Earlier this week I mentioned examinations aimed at place a battery in the marshes behind Morris Island in late July 1863. Let me follow that up with details about how the engineers surveyed the marsh and what they found. Colonel Edward Serrell, 1st New York Engineers, recorded those details in his journal of operations on Morris Island, incorporated into his official report. The survey technique was simple and straight forward. The team used 30 foot long, ¾-inch diameter iron rod:
The extreme edges of the swamps on the small creeks are hard, and frequently filled with oysters and oyster shells, but at a few feet from the water they become very soft, and within 10 or 12 feet the mud will not afford foothold for a man.
In these marshes, back from the harder edges of the creeks, the mud is from 18 to 23 feet deep, generally about 20 feet deep. It is so soft that the weight of the sounding iron will carry it down 8 or 10 feet, and a man can with one hand push it the remainder of the distance.
Down below the mud was hard packed sand. Serrell went on to describe the surface features of the marsh:
On the mud there is a growth of very coarse grass, Spartina glabra and Uniola spicata, which is 4 or 5 feet high. It does not, however, form a sod, and the roots are not deep, but fine; they afford but little resistance to anything sinking through them. Extreme high water covers the surface of the mud.
Geologically the marsh is held to be sedimentary deposits of the very finest particles, brought down by the fresh-water streams, and are mostly vegetable. The blowing sands from the outer beaches, which are less recent in their formation, are sometimes mixed with the mud.
The resistance is increased by quantities of small shells, Auri-cola bidentata and Littorina irroratus, and occasionally muscles.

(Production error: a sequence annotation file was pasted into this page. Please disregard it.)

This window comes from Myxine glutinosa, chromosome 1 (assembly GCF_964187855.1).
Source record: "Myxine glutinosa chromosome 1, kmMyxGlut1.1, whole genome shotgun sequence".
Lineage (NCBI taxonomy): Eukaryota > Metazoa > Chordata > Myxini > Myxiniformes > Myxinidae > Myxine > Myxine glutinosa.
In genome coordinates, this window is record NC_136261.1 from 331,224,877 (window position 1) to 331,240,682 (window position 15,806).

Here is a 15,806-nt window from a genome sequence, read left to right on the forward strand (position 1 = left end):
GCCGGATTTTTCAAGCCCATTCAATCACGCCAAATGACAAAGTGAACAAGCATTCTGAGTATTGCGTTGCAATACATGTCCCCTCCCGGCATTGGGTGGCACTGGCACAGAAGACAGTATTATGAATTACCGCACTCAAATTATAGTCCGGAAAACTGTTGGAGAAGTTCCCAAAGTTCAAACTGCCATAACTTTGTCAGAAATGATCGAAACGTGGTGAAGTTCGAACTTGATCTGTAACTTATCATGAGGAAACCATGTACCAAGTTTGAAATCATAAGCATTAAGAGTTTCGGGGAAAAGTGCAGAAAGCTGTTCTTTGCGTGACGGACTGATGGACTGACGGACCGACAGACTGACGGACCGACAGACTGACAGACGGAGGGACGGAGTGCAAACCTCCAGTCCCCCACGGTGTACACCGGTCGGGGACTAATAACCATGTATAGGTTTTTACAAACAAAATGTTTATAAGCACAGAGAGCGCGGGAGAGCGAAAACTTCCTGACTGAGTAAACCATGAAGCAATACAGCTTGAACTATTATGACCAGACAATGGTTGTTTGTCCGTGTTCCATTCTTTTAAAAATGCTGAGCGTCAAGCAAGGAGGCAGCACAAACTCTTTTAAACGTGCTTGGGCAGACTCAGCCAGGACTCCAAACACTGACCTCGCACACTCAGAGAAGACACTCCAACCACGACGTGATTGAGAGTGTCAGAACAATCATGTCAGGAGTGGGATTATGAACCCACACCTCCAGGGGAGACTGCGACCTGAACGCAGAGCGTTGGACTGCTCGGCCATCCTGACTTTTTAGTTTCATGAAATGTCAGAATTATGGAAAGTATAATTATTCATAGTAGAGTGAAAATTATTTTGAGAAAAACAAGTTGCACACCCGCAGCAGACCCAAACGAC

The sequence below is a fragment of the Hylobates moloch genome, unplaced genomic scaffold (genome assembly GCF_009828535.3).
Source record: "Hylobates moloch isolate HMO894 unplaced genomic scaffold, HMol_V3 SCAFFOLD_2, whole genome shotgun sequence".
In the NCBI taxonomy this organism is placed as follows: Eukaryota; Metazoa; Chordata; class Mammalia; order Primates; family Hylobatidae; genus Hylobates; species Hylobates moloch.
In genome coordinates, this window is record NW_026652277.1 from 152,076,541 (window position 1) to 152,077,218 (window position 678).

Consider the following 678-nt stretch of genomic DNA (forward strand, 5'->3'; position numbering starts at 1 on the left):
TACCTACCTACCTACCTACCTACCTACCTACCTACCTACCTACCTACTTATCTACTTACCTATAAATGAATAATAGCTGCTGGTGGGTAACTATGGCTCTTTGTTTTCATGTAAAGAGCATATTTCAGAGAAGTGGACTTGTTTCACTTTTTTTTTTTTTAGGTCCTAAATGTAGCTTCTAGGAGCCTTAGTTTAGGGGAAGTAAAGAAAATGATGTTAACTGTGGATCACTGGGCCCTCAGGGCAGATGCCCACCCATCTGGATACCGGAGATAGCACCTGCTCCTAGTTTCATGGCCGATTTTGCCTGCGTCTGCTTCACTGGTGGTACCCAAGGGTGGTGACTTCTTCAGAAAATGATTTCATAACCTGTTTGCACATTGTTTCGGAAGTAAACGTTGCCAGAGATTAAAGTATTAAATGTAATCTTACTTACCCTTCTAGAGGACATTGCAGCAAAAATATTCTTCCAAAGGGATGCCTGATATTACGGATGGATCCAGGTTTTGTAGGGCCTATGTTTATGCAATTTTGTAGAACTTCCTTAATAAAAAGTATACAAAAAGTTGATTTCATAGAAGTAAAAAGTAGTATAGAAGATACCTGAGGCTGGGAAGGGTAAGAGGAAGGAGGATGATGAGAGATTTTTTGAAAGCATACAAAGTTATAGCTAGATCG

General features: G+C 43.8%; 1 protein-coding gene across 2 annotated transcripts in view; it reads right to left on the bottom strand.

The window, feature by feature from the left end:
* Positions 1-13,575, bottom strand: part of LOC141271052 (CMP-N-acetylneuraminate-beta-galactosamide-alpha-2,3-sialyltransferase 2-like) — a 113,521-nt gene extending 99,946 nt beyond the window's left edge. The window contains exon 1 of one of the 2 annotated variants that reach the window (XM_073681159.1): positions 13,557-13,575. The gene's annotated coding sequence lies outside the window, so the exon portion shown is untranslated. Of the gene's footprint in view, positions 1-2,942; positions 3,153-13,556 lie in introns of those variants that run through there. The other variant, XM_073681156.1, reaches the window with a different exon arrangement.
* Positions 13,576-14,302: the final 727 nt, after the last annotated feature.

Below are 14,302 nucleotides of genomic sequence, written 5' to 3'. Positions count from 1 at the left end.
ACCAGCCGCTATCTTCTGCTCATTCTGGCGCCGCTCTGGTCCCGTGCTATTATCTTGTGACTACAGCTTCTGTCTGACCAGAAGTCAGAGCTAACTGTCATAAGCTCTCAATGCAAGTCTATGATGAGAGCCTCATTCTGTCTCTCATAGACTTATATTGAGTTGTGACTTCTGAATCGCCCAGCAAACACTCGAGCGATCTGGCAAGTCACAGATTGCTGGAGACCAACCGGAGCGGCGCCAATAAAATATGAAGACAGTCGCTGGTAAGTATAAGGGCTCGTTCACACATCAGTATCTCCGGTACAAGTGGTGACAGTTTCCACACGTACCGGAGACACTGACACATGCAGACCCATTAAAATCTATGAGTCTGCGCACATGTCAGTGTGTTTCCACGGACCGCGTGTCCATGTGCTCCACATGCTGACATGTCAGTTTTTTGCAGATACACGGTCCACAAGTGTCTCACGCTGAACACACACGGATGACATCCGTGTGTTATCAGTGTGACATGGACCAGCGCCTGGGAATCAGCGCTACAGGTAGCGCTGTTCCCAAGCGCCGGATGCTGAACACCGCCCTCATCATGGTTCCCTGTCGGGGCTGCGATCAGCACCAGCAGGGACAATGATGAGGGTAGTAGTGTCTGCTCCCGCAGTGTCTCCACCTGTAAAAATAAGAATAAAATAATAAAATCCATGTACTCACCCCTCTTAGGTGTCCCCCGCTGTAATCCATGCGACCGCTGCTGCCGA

In other words, a lot of this stuff:
Crawling with these:
Hey, I like to touch all the bases… not just the cannon blasts and gleaming bayonets. But you get the picture.
Serrell described the marsh mud in terms of its load bearing capacity:
A man’s foot, having a surface of from 30 to 35 inches, and sustaining a weight equal to 150 pounds, would sink into the mud 18 to 25 inches every step, and, if these were not made with some rapidity, much deeper. Two elements are involved here not in the other case; first, that of the motion of the foot, and, second, the suction of the mud against the leg, one tending to favor the penetration, the other retarding it; neither of these conditions applied where the load was static and rested on the surface.
Yes, things will sink into the mud. Which is not a good thing. Furthermore, the mud’s consistency was that of jelly (Serrell’s word, mind you.) Any movement sent vibrations out. Men working on top of a plank would often send out vibrations over hundreds of feet across the surface.
But Serrell countered those issues with some practical observations:
In the case of a man attempting to walk, it was shown that, under the conditions he presented, something like a force of 500 or 550 pounds to the square foot could not be sustained by the marsh, but here there was the heavy weight of the body brought on the small point of the toe, or the side of the foot, or upon some other part of the sole of the shoe, in motion. If a battery was to be built, so long as the guns were not fired the forces would essentially be static, and the condition of rest become an important element in the calculation.
Reasoning a platform could be built on the marsh, Serrell then focused on the other problems – how to place such a platform on the marsh and how to deal with vibrations created when the gun fired. We’ll look at that in the next installment on the Swamp Angel.
(Citation from Serrell’s report, OR, Series I, Volume 28, Part I, Serial 46, pages 230-2.)